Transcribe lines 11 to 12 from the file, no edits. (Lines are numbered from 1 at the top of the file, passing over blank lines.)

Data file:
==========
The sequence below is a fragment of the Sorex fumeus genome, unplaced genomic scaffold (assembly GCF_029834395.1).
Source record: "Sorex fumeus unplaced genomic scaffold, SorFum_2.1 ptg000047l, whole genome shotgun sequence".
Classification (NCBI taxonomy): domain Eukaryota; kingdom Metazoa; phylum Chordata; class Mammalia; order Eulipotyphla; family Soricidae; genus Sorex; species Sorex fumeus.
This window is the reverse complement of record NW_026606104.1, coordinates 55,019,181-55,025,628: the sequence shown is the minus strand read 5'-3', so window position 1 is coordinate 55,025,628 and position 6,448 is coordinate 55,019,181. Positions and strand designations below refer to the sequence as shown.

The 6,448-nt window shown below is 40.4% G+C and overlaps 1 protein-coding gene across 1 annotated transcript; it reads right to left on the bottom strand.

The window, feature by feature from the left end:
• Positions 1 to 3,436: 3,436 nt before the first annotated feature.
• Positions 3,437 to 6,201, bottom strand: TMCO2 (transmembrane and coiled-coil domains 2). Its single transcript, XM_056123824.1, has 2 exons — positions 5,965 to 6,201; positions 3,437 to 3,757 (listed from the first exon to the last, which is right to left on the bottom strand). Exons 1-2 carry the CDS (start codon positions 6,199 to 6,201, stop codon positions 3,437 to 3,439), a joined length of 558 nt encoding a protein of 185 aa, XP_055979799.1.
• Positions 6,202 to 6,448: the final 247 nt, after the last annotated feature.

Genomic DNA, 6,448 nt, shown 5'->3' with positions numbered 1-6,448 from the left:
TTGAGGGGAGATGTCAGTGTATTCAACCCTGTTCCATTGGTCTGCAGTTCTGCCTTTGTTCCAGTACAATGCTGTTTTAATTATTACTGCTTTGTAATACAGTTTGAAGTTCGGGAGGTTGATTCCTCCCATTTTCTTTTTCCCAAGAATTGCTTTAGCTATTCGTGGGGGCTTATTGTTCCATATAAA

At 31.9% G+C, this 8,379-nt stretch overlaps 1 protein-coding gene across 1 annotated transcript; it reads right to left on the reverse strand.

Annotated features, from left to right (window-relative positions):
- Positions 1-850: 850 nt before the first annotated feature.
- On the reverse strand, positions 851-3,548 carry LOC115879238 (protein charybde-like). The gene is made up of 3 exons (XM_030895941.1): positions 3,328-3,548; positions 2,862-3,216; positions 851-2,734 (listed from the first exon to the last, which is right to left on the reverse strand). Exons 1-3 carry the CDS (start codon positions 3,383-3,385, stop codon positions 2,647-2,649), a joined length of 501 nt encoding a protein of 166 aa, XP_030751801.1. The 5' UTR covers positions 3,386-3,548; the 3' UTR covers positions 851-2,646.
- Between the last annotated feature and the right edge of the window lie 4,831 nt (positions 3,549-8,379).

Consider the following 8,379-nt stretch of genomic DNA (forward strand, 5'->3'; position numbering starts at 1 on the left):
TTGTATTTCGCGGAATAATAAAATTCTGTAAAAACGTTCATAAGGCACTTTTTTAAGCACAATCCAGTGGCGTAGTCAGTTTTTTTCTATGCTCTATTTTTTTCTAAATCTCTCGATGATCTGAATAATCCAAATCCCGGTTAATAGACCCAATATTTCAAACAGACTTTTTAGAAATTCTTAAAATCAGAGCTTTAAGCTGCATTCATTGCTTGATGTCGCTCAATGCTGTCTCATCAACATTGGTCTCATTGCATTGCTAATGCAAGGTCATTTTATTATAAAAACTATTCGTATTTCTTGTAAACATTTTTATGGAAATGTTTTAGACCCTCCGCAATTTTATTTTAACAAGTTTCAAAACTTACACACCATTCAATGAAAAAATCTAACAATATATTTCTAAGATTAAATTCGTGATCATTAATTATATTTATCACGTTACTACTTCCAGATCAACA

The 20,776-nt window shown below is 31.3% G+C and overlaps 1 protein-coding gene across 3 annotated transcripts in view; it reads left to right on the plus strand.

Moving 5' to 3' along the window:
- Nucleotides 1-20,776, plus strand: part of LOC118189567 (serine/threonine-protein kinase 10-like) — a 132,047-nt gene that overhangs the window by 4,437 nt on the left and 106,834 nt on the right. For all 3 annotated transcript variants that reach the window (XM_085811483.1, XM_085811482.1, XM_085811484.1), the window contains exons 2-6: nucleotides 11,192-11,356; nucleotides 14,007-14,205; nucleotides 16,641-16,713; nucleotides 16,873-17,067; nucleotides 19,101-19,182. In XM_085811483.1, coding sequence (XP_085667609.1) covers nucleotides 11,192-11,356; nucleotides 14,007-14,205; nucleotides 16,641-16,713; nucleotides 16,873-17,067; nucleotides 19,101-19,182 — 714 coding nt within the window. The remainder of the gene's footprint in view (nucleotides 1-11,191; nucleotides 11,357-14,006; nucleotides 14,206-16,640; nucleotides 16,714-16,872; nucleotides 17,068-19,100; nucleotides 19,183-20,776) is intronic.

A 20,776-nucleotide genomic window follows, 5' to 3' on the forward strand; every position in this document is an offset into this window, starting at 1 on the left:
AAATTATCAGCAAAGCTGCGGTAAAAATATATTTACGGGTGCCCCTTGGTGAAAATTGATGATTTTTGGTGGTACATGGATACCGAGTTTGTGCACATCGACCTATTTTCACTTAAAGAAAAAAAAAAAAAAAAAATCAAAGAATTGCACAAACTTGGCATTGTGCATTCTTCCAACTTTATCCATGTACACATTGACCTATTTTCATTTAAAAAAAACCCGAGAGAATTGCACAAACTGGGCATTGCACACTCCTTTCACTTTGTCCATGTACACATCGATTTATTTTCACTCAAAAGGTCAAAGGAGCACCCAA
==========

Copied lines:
TTGAGGGGAGATGTCAGTGTATTCAACCCTGTTCCATTGGTCTGCAGTTCTGCCTTTGTTCCAGTACAATGCTGTTTTAATTATTACTGCTTTGTAATACAGTTTGAAGTTCGGGAGGTTGATTCCTCCCATTTTCTTTTTCCCAAGAATTGCTTTAGCTATTCGTGGGGGCTTATTGTTCCATATAAA

At 31.9% G+C, this 8,379-nt stretch overlaps 1 protein-coding gene across 1 annotated transcript; it reads right to left on the reverse strand.